Open access
Contemporary views on human aging and longevity

Abstract

Aging is currently stimulating intense interest of both researchers and the general public. In developed countries, the average life expectancy has increased by roughly 30 years within the last century, and human senescence has been delayed by around a decade. Although aging is arguably the most familiar aspect of human biology, its proximate and ultimate causes have not been elucidated fully and understood yet. Nowadays there are two main approaches to the ultimate causes of aging. These are deterministic and stochastic models. The proximate theories constitute a distinct group of explanations. They focus on mechanistic causes of aging. In this view, there is no reason to believe that there is only one biological mechanism responsible for aging. The aging process is highly complex and results from an accumulation of random molecular damage. Currently, the disposable soma theory (DST), proposed by Thomas Kirkwood, is the most influential and coherent line of reasoning in biogerontology. This model does not postulate any particular mechanism underpinning somatic defense. Therefore, it is compatible with various models, including mechanistic and evolutionary explanations. Recently, however, an interesting theory of hyper-function of mTOR as a more direct cause of aging has been formulated by Mikhail Blagosklonny, offering an entirely different approach to numerous problems and paradoxes in current biogerontology. In this view, aging is quasi-programmed, which means that it is an aimless continuation of developmental growth. This mTOR-centric model allows the prediction of completely new relationships. The aim of this article is to present and compare the views of both parties in the dispute, based on the results of some recent experimental studies, and the contemporary knowledge of selected major aspects of human aging and longevity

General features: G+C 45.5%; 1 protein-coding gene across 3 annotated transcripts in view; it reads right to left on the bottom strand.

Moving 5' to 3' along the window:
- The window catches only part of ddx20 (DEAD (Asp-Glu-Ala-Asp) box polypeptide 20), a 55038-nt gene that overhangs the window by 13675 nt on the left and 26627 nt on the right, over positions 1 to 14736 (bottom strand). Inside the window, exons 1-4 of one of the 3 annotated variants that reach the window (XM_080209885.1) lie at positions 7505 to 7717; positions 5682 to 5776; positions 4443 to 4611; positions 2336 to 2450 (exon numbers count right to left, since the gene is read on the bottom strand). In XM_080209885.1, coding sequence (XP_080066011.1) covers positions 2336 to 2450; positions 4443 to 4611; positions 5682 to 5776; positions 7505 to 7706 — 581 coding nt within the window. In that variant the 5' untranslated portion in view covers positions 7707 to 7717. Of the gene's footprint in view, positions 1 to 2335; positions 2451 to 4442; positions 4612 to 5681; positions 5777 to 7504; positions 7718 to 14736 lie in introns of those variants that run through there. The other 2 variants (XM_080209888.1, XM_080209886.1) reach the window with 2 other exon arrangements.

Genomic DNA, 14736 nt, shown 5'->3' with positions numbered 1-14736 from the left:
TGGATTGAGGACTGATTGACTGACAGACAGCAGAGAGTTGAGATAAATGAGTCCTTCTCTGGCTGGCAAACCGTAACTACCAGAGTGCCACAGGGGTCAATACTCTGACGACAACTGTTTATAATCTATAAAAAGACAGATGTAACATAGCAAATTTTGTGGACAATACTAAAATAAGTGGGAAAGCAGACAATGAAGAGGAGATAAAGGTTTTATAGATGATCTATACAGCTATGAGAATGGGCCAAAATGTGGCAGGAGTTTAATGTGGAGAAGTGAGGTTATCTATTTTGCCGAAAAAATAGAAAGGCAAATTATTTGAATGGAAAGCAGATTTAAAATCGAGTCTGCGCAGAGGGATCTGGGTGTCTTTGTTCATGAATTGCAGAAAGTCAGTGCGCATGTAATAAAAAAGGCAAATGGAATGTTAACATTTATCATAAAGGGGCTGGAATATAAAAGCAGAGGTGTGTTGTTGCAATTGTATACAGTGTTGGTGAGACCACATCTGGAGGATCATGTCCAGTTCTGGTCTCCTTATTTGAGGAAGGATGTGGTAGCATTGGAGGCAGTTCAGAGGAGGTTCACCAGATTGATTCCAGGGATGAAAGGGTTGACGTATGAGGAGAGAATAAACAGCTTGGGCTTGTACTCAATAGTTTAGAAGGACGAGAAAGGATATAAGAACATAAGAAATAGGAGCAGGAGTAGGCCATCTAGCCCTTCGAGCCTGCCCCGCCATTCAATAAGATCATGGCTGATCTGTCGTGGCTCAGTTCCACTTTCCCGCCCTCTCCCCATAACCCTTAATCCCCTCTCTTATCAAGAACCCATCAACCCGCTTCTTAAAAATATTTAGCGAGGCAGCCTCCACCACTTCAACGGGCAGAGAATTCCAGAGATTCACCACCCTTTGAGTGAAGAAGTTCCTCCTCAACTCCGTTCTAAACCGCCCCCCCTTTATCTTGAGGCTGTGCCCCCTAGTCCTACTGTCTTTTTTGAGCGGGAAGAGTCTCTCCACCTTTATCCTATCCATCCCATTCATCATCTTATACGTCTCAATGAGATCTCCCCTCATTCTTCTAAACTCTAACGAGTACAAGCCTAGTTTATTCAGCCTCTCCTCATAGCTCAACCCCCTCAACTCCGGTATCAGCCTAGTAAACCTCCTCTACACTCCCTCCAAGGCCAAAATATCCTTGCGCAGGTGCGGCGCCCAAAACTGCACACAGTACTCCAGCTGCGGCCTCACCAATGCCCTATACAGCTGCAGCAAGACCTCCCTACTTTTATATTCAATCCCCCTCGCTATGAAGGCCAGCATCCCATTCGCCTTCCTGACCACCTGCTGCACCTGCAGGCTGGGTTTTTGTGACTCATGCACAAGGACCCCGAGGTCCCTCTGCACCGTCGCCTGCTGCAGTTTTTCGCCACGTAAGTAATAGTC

Open access
Effects of aging on the function of the urinary system: longitudinal changes with age in selected urine parameters in a hospitalized population of older adults

Abstract

Although normal aging does not have a pernicious effect on the homeostasis of fluids, renal reserve in elderly people can be depleted. The purpose of the present study was to assess the relationship between longitudinal changes with age in basic urine parameters (specific gravity and pH) in older men and women, depending on their body height and relative body weight. Longitudinal data on these two quantitative traits of the urine were available for 142 physically healthy individuals, including 68 men and 74 women. All subjects were 45 years of age at the beginning and 70 at the end of the period under investigation. All measurements were taken in accordance with internationally accepted requirements. Specific gravity was assessed using a hydrometer, and pH was measured using a pH meter. ANOVA, t-test, and regression analysis were performed. No significant sex differences in specific gravity or urine pH were observed. In both sexes, urine specific gravity decreased with age according to exponential model of regression. In men, there was a gradual increase in the pH of the urine until age 65, and the best fitting regression model was polynomial. In women, on the other hand, there was an exiguous decrease in urine pH throughout the period under study, and the best fitting regression model proved to be exponential. As the process of renal aging commences relatively early in ontogeny and manifests itself in many structural and functional changes, urinalysis and other more sophisticated methods of diagnosis of renal diseases are essential for proper assessment of health status of adults and older individuals. The rate of age-related changes in the analyzed traits of the urine was commensurate in both sexes, thereby revealing no evidence of significant sex differences in terms of renal aging in the period between 45 and 70 years of age.

Open access